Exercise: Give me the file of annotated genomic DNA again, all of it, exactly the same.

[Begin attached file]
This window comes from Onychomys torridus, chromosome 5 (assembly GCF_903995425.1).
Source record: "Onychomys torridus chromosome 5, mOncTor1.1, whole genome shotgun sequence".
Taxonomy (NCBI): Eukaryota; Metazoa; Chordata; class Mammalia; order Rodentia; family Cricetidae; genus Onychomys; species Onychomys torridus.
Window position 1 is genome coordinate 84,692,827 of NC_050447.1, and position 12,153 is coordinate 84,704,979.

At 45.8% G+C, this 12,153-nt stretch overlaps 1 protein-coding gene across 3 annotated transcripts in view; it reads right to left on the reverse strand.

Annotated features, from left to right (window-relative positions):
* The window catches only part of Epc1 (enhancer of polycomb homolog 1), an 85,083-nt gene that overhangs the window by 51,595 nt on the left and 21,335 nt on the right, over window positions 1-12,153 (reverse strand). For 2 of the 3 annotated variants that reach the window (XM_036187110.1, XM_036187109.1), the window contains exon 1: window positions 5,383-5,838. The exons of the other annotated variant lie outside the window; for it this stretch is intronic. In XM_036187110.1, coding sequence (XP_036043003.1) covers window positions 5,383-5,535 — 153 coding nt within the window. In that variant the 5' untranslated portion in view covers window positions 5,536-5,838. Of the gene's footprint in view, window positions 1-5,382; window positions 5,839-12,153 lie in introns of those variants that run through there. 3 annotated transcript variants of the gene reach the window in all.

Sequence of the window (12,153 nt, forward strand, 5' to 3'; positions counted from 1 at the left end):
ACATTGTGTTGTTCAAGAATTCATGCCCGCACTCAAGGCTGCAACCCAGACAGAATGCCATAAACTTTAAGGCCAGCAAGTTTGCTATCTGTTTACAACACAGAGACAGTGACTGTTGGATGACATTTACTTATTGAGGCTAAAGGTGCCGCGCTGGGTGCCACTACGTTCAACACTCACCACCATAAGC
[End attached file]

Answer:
This window comes from Onychomys torridus, chromosome 5 (assembly GCF_903995425.1).
Source record: "Onychomys torridus chromosome 5, mOncTor1.1, whole genome shotgun sequence".
Taxonomy (NCBI): Eukaryota; Metazoa; Chordata; class Mammalia; order Rodentia; family Cricetidae; genus Onychomys; species Onychomys torridus.
Window position 1 is genome coordinate 84,692,827 of NC_050447.1, and position 12,153 is coordinate 84,704,979.

At 45.8% G+C, this 12,153-nt stretch overlaps 1 protein-coding gene across 3 annotated transcripts in view; it reads right to left on the reverse strand.

Annotated features, from left to right (window-relative positions):
* The window catches only part of Epc1 (enhancer of polycomb homolog 1), an 85,083-nt gene that overhangs the window by 51,595 nt on the left and 21,335 nt on the right, over window positions 1-12,153 (reverse strand). For 2 of the 3 annotated variants that reach the window (XM_036187110.1, XM_036187109.1), the window contains exon 1: window positions 5,383-5,838. The exons of the other annotated variant lie outside the window; for it this stretch is intronic. In XM_036187110.1, coding sequence (XP_036043003.1) covers window positions 5,383-5,535 — 153 coding nt within the window. In that variant the 5' untranslated portion in view covers window positions 5,536-5,838. Of the gene's footprint in view, window positions 1-5,382; window positions 5,839-12,153 lie in introns of those variants that run through there. 3 annotated transcript variants of the gene reach the window in all.

Sequence of the window (12,153 nt, forward strand, 5' to 3'; positions counted from 1 at the left end):
ACATTGTGTTGTTCAAGAATTCATGCCCGCACTCAAGGCTGCAACCCAGACAGAATGCCATAAACTTTAAGGCCAGCAAGTTTGCTATCTGTTTACAACACAGAGACAGTGACTGTTGGATGACATTTACTTATTGAGGCTAAAGGTGCCGCGCTGGGTGCCACTACGTTCAACACTCACCACCATAAGC